• Is there a lot of green? Chances are there is a lot of green. Green is the browser just waiting to get content. Many times you’ll see a row where the browser is waiting 80 or 90 ms, only to spend 1 ms downloading the resource! The best way to reduce the green section is to move your static content, like images, to a content delivery network (CDN) closer to your users. More on this later.

Reducing the height of the waterfall

If the waterfall diagram is tall, the browser is having to make a large number of requests to load the page. The best way to reduce the number of requests is to review all the content your page is including and determine if you really need all of it. For example:

  • Do you see a lot of CSS or JavaScript files? Below is a snippet of a waterfall diagram from an AOL site which, I kid you not, requests 48 separate CSS files!
    aol-is-silly
    If you site is loading a large number of individual CSS or JavaScript files, you should try combining them as with a CMS plugin or as part of your build process. Combining files reduces the number of requests made, improving your overall page speed.
  • Do you see a lot of “small” (less than 2kb) JavaScript files or CSS files? Consider including the contents of those files directly in your HTML via inline <script>, <code>, or <style> tags.
  • Do you see a lot of 302 redirects? Redirects appear as yellow highlighted rows and represent links on your page that are usually outdated or mistakenly made. This creates an unnecessary redirect which is just needlessly increasing the height of your waterfall. Replace those links with direct links to the new URLs.

Improving rendering time

Recall that the Start Render time represents when the user first sees something on the page other than a blank white page.

What is your Start Render time? If its longer than 1.5 seconds, you should try and improve it. To do so, first take a look at all the resources “above and to the left” of the Start Render line. This represents everything that should be considered for optimization to improve your render time.

Here are some tips:

  • Do you see any calls to load JavaScript libraries? JavaScript includes can block page rendering, move these lower in your page if possible.
  • Do you see a lot of requests for separate CSS items? Browsers wait until all the CSS is downloaded before they start rendering the page. Can you combine or inline any of those CSS files?
  • Do you see external fonts? When using an external font, the browser won’t draw anything until it downloads that font. If possible, try to avoid using externally loaded fonts. If that is not possible, make sure you are eliminating any unnecessary 302 redirects to load that font, or (even better) consider hosting a copy of that font locally on your own webserver.

As an example, here is the top of a waterfall diagram:

cia-render

The green start render line is just over 1 second which is pretty good. However, if you look to the left of the line, you can see some optimizations. First, there are multiple JS files. With the exception of jQuery, these can probably be deferred until later. There are also multiple CSS files. These could be combined. These optimizations would improve the start render time.

You may need to coordinate with your designers and your developers to implement these optimizations. However the results are well worth it. No one likes looking at an empty white screen!

Other factors

Is my server fast enough?

We know that the time-to-first-byte from your server is a factor in search engine rankings. Luckily a waterfall tells you this metric. Simply look at the first row of the diagram. This should show you timing information for how the browser downloads the base HTML page. Look at the TTFB measurement. If it is longer than about 500 ms, your server may be underpowered or unoptimized. Talk with your hosting provider to improve your server capabilities. Below is an example of a waterfall diagram where the server was taking nearly 10 seconds to respond! That’s a slow server!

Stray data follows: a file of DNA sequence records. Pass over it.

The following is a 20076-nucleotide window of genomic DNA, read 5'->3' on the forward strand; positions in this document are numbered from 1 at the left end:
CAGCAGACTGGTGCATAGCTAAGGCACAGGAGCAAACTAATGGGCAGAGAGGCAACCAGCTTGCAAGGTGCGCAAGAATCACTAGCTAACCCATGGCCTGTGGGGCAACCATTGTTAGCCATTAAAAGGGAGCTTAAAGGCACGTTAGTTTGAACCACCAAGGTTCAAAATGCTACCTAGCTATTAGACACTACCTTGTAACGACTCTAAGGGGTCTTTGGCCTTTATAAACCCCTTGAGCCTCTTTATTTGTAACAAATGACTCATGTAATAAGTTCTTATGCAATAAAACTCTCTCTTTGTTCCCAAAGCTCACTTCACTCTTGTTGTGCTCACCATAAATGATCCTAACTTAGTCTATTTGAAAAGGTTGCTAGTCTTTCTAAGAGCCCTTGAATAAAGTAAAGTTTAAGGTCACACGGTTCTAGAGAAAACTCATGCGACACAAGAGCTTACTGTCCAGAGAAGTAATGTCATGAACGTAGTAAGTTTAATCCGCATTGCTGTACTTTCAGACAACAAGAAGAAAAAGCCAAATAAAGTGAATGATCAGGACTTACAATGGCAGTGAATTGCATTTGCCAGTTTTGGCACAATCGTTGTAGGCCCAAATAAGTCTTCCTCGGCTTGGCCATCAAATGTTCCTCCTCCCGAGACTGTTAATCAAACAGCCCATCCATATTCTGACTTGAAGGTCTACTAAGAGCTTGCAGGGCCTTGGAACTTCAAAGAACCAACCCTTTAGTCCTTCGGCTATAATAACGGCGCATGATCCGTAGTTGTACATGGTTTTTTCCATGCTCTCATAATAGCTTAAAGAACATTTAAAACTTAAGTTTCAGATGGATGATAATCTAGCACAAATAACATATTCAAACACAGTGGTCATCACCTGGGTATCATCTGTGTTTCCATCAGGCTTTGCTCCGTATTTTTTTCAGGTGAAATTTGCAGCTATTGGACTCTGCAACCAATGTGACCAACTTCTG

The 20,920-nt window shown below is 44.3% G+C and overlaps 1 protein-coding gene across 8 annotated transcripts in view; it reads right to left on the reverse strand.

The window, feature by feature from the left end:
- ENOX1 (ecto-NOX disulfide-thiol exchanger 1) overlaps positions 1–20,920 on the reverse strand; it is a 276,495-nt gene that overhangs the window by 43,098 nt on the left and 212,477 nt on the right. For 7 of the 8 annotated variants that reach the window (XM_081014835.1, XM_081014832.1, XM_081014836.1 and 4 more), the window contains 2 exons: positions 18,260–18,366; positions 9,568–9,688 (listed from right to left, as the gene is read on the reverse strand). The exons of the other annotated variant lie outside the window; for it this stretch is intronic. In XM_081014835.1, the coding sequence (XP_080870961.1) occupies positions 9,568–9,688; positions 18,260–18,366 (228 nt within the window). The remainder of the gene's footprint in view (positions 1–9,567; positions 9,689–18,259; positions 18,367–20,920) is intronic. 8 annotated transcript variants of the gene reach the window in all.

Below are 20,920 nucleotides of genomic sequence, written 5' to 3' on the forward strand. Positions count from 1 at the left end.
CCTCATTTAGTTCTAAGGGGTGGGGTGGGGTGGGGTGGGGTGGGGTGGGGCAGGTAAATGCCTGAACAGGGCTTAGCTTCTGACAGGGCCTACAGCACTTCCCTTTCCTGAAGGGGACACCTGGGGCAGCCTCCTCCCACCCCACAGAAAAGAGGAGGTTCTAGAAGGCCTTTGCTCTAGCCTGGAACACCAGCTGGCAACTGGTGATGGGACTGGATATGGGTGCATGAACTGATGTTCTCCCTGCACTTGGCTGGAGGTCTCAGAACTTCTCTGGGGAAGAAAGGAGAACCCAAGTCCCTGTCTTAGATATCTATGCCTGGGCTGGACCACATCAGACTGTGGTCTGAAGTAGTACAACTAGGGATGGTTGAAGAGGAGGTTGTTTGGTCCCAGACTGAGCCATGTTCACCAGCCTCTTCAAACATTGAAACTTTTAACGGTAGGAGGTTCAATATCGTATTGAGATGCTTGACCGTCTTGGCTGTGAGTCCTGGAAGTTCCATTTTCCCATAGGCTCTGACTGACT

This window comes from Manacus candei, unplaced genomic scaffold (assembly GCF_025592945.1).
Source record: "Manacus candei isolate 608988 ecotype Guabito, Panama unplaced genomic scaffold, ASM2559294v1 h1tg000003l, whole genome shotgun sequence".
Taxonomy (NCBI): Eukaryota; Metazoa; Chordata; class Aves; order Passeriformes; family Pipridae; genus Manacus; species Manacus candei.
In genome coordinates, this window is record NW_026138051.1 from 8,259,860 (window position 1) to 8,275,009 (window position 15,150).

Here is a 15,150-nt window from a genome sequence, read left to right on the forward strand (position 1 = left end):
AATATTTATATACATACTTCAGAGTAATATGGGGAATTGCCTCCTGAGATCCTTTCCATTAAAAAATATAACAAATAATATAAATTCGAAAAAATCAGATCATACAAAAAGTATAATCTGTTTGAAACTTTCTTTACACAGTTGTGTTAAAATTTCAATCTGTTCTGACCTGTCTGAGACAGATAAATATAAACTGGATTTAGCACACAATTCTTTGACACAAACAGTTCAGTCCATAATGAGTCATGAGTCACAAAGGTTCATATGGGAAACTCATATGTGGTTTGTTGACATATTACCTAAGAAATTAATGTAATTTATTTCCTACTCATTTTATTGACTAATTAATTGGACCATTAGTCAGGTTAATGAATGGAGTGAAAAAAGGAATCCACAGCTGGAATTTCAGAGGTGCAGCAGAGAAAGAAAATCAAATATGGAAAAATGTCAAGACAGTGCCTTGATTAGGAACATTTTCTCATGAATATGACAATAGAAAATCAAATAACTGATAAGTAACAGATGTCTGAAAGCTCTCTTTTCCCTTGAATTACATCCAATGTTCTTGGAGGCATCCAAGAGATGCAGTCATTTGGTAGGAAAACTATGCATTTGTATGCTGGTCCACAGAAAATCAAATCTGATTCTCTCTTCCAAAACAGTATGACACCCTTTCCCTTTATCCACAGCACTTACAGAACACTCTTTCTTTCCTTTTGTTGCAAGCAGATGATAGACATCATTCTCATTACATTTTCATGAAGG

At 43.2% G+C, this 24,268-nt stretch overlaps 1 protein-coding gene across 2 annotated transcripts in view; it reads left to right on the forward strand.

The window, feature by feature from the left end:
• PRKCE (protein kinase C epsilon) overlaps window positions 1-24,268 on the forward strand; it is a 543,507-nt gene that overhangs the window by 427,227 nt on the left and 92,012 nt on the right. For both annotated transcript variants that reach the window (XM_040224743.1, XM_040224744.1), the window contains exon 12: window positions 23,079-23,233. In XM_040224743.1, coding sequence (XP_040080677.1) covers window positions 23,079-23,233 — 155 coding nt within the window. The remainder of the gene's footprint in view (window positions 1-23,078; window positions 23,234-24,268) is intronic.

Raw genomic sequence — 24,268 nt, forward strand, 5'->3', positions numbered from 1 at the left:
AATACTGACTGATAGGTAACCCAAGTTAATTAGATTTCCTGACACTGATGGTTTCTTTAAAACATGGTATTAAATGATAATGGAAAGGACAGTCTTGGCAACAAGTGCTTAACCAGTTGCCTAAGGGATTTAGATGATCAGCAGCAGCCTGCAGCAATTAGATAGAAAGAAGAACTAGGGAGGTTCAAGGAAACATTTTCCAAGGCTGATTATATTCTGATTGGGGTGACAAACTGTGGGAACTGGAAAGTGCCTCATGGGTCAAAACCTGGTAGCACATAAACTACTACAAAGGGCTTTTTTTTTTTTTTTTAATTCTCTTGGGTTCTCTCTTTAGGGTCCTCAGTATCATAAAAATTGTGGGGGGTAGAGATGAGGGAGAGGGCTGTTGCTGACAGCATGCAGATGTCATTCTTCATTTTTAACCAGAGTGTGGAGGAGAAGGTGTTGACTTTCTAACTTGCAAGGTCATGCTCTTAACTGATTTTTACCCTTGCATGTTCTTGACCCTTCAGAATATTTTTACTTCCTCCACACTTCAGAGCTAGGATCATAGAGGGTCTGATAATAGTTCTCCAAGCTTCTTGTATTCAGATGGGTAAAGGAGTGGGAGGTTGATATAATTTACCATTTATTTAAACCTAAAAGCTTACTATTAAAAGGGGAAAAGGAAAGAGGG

bad-server

Do I need a CDN?

Latency can be a big source of delay for a website, and it has to do with the geographic distance between your server and your website visitors. As we have discussed, latency is driven by distance and the speed of light; a high speed internet connection alone doesn’t fix the problem. Content Delivery Networks (CDNs) speed up your website by storing copies of your static assets (images, CSS, JavaScript files, etc) all over the world, reducing the latency for your visitors.

Waterfalls reveal how latency is affecting the speed of your site, and whether you should use a CDN. We can do this by looking at the TTFB measurements for requests the browser makes to your server for static assets. The TTFB is composed of the time it takes for your request to travel to the server, for the server to process it, and for the first byte of the response to come back. For static assets, the server doesn’t have to do any real processing of the request, so the TTFB measurement really just tells us how long a round-trip takes from a visitor to a user. If you are getting high round-trip numbers it means your content is too far away from your visitors.

To determine if you need a CDN, you first need to know the location of your server. Next, use WebPageTest and run a test from a location that is far away from your server. If your site is hosted in the US, run a test from Asia or Europe. Now, find the rows for requests for several images or CSS files on your server and look at the TTFB measurement. If you are getting a TTFB for static content that is more than 150 ms, you should consider a CDN. For commercial sites, you might want to look at the enterprise grade capabilities of Akamai. For a cheaper option, check out CloudFlare which offers free CDN services.

Summary

Believe it or not, we have only scratched the surface of the performance insights you can learn from a waterfall chart. However this should be more than enough to begin to understand how to read a chart and use it to detect the most basic and impactful performance issues that are slowing down your site.